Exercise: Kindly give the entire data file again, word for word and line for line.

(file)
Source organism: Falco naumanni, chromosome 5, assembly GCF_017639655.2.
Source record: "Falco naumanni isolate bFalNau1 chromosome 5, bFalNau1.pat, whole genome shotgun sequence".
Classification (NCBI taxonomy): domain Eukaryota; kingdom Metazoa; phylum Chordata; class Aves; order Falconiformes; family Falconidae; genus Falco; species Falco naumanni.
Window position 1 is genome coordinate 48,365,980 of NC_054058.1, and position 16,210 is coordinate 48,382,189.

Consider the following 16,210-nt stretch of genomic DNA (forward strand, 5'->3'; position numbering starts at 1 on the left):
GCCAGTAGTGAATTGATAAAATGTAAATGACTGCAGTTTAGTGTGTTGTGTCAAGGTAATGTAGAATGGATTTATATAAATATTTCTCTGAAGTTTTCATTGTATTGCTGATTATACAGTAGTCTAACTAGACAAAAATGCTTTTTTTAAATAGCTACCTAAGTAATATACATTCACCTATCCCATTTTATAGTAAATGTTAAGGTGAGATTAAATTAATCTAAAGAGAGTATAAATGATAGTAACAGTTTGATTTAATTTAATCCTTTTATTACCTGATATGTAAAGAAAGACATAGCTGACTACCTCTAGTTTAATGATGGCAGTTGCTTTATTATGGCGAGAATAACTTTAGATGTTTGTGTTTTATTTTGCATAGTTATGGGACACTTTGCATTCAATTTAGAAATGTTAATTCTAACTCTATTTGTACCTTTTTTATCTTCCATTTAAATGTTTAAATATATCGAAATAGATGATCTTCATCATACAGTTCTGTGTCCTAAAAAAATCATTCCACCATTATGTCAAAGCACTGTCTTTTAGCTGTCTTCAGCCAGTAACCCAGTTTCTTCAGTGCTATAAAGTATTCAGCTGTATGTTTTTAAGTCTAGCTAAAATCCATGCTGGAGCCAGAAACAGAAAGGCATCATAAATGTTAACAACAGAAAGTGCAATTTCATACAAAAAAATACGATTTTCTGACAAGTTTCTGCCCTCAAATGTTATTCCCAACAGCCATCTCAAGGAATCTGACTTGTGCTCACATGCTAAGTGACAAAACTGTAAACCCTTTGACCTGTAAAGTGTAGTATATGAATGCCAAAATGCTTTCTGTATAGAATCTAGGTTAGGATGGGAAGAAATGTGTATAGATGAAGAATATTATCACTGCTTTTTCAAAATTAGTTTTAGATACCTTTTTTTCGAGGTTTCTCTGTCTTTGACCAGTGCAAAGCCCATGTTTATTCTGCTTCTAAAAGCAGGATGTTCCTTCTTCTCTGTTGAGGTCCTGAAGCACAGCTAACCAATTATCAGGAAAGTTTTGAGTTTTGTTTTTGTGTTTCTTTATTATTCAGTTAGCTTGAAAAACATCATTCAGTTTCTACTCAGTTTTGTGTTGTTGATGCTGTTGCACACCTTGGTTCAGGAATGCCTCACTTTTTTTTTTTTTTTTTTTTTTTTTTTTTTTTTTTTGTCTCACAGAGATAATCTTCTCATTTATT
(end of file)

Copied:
Source organism: Falco naumanni, chromosome 5, assembly GCF_017639655.2.
Source record: "Falco naumanni isolate bFalNau1 chromosome 5, bFalNau1.pat, whole genome shotgun sequence".
Classification (NCBI taxonomy): domain Eukaryota; kingdom Metazoa; phylum Chordata; class Aves; order Falconiformes; family Falconidae; genus Falco; species Falco naumanni.
Window position 1 is genome coordinate 48,365,980 of NC_054058.1, and position 16,210 is coordinate 48,382,189.

Consider the following 16,210-nt stretch of genomic DNA (forward strand, 5'->3'; position numbering starts at 1 on the left):
GCCAGTAGTGAATTGATAAAATGTAAATGACTGCAGTTTAGTGTGTTGTGTCAAGGTAATGTAGAATGGATTTATATAAATATTTCTCTGAAGTTTTCATTGTATTGCTGATTATACAGTAGTCTAACTAGACAAAAATGCTTTTTTTAAATAGCTACCTAAGTAATATACATTCACCTATCCCATTTTATAGTAAATGTTAAGGTGAGATTAAATTAATCTAAAGAGAGTATAAATGATAGTAACAGTTTGATTTAATTTAATCCTTTTATTACCTGATATGTAAAGAAAGACATAGCTGACTACCTCTAGTTTAATGATGGCAGTTGCTTTATTATGGCGAGAATAACTTTAGATGTTTGTGTTTTATTTTGCATAGTTATGGGACACTTTGCATTCAATTTAGAAATGTTAATTCTAACTCTATTTGTACCTTTTTTATCTTCCATTTAAATGTTTAAATATATCGAAATAGATGATCTTCATCATACAGTTCTGTGTCCTAAAAAAATCATTCCACCATTATGTCAAAGCACTGTCTTTTAGCTGTCTTCAGCCAGTAACCCAGTTTCTTCAGTGCTATAAAGTATTCAGCTGTATGTTTTTAAGTCTAGCTAAAATCCATGCTGGAGCCAGAAACAGAAAGGCATCATAAATGTTAACAACAGAAAGTGCAATTTCATACAAAAAAATACGATTTTCTGACAAGTTTCTGCCCTCAAATGTTATTCCCAACAGCCATCTCAAGGAATCTGACTTGTGCTCACATGCTAAGTGACAAAACTGTAAACCCTTTGACCTGTAAAGTGTAGTATATGAATGCCAAAATGCTTTCTGTATAGAATCTAGGTTAGGATGGGAAGAAATGTGTATAGATGAAGAATATTATCACTGCTTTTTCAAAATTAGTTTTAGATACCTTTTTTTCGAGGTTTCTCTGTCTTTGACCAGTGCAAAGCCCATGTTTATTCTGCTTCTAAAAGCAGGATGTTCCTTCTTCTCTGTTGAGGTCCTGAAGCACAGCTAACCAATTATCAGGAAAGTTTTGAGTTTTGTTTTTGTGTTTCTTTATTATTCAGTTAGCTTGAAAAACATCATTCAGTTTCTACTCAGTTTTGTGTTGTTGATGCTGTTGCACACCTTGGTTCAGGAATGCCTCACTTTTTTTTTTTTTTTTTTTTTTTTTTTTTTTTTTTTGTCTCACAGAGATAATCTTCTCATTTATT